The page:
When Brenda Winberg heard a "thump" outside of the door of her Hermantown home around 8 p.m. Thursday, she thought the dog wanted in.
Then she realized the dog was in.
She looked out and saw what she first thought was a lynx. A Google search revealed it was a bobcat, a feline that wildlife experts say is common in the Northland, but not commonly seen.
"Here's a bobcat sitting outside the window looking at me," Winberg said. "It didn't seem to want to go too far from the house. It literally just sat there and camped out and couldn't leave."
Although the bobcat obviously was injured, it wasn't bleeding and didn't seem to be in imminent danger, she said.
When her husband, Mark, arrived home with their three children, they tried calling Minnesota Department of Natural Resources officers, but couldn't reach one at that time of the evening. So they called 911, and Hermantown police officer Kristi Hansen was dispatched to the Winbergs' home on Ugstad Road.
Hansen and Mark Winberg approached from a safe distance. The bobcat didn't appear able to move. Hansen radioed the dispatcher and was told she should shoot the animal. But neither Hansen nor her partner nor the Winbergs were comfortable with that idea, Brenda Winberg said.
"Honestly, it looked healthy other than the fact that it couldn't move its back left leg," she said.
Eventually, the dispatcher called Wildwoods Rehabilitation, a Duluth nonprofit devoted to rehabilitating wounded or sick wild animals.
"They were super-stoked to find out there was this bobcat that they could help rescue," Brenda Winberg said.
Farzad and Peggy Farr, who founded Wildwoods Rehab six years ago, responded and also summoned Leslie Clapper-Rentz, a veterinarian, in case sedation was needed. "A bobcat is nothing to mess with," Peggy Farr said.
When they arrived, they realized the bobcat "was kind of in shock," she said. Using a catchpole, they guided it into a large dog kennel. The Farrs took the bobcat to Deb Eskedahl of Wild and Free, a wildlife rehab agency in Garrison, Minn.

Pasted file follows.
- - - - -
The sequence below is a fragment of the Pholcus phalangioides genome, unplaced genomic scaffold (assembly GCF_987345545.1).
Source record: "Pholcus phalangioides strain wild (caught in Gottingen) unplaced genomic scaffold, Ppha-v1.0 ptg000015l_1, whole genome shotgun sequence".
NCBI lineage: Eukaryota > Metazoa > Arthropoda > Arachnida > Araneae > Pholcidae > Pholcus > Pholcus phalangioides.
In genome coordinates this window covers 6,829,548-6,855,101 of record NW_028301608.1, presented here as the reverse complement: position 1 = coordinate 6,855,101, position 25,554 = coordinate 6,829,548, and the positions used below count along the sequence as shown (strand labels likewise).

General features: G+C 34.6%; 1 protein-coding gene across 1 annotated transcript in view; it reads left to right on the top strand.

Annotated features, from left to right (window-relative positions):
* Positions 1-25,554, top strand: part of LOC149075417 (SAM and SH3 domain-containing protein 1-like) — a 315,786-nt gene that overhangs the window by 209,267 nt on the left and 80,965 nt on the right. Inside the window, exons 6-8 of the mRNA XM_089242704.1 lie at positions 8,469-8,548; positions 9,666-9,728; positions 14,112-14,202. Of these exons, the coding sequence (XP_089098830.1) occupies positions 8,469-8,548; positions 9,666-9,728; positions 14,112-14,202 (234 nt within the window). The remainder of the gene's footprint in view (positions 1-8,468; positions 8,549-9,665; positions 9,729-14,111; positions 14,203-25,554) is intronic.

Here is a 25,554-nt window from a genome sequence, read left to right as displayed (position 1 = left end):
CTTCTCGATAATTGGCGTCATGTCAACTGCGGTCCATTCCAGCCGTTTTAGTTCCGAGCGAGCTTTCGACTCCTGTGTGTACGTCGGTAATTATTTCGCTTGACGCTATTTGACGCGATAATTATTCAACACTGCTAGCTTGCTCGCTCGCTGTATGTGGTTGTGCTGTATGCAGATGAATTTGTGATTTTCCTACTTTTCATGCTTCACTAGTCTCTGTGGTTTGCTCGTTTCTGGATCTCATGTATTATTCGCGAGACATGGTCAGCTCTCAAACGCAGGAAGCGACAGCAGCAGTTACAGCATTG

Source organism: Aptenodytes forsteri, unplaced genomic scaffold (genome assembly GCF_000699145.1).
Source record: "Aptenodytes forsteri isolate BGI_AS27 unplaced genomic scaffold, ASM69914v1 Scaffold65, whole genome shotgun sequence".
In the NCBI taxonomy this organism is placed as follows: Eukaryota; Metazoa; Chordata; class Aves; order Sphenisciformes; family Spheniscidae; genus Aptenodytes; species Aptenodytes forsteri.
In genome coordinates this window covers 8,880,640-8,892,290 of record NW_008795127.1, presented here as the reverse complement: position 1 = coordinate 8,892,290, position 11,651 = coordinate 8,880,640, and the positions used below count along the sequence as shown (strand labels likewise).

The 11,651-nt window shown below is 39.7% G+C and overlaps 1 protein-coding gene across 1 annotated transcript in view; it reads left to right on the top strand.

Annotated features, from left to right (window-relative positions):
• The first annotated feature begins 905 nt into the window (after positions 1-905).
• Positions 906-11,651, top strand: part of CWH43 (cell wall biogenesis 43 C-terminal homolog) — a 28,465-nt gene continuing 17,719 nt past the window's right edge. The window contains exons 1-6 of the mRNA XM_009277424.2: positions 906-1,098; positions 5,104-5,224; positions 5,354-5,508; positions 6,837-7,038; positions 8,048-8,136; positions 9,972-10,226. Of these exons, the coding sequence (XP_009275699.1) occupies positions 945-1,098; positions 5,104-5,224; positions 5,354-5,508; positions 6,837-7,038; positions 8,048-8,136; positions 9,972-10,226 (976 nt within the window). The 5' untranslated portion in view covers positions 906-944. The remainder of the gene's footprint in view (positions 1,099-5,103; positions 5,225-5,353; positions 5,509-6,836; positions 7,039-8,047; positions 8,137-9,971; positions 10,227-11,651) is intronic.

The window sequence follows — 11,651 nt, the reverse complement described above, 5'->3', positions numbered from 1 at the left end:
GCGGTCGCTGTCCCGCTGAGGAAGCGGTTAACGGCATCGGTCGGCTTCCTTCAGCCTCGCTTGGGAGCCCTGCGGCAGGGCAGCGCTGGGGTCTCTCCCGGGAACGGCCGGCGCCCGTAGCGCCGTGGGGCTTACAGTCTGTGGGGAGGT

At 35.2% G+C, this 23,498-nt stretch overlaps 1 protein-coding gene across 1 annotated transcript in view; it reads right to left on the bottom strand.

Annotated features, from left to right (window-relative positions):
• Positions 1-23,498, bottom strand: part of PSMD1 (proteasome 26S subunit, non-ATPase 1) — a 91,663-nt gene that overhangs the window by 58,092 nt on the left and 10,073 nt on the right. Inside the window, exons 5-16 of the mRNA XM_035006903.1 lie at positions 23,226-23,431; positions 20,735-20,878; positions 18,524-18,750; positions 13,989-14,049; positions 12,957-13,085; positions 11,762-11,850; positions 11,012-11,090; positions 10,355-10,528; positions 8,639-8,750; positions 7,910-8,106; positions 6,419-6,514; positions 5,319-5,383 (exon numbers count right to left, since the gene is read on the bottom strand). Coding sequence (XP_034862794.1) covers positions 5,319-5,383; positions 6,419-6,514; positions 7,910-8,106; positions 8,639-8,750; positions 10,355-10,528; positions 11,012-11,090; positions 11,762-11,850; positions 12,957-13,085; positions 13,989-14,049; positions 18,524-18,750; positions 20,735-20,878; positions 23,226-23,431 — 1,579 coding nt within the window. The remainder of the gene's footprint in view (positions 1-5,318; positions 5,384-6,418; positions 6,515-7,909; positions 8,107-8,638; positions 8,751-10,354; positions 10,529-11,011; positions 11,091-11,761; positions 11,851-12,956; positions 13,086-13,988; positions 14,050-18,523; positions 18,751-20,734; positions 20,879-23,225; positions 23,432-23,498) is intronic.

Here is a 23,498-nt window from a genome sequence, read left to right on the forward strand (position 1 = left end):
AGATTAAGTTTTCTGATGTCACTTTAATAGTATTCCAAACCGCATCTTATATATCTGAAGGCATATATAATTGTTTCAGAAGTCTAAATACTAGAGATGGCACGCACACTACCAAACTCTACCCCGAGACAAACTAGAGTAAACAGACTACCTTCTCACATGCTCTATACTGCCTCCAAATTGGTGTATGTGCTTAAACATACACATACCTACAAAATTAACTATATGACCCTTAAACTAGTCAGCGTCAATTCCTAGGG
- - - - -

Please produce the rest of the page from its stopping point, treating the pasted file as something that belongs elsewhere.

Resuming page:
The bobcat, a male that's about a year and a half old, has a concussion, Eskedahl said on Saturday, and has difficulty with its back legs, possibly because of bruising to the spine. But it has no broken bones and, if rehabilitation goes well, could be released back into the wild in two to three weeks, she said.
Peggy Farr said the bobcat probably had been hit by a car. Eskedahl said it weighs 18 pounds, underweight for a 1½-year-old male bobcat. It might have wandered in the area for several days after being hit, unable to hunt for food and gradually weakening, she theorized.
An injured bobcat typically would hide in the woods and die there, she said. "They are so secretive. You don't find them very often."
The Farrs only see a couple of bobcats a year, she said. "They're one of the rarest species to come through rehab."
Farr praised the Winbergs and Hansen for not giving up on the bobcat.
"They didn't take the easy way out," she said. "They sought other solutions."
The Winbergs live on 10 acres and are used to seeing bears in the garbage and deer crossing their land, Brenda Winberg said. But this was their first bobcat. Because Friday was a school holiday, their children --a 13-year-old boy and twin 10-year-old girls -- got to stay up late Thursday night until the bobcat was removed. "All three of them enjoyed watching the bobcat," she said.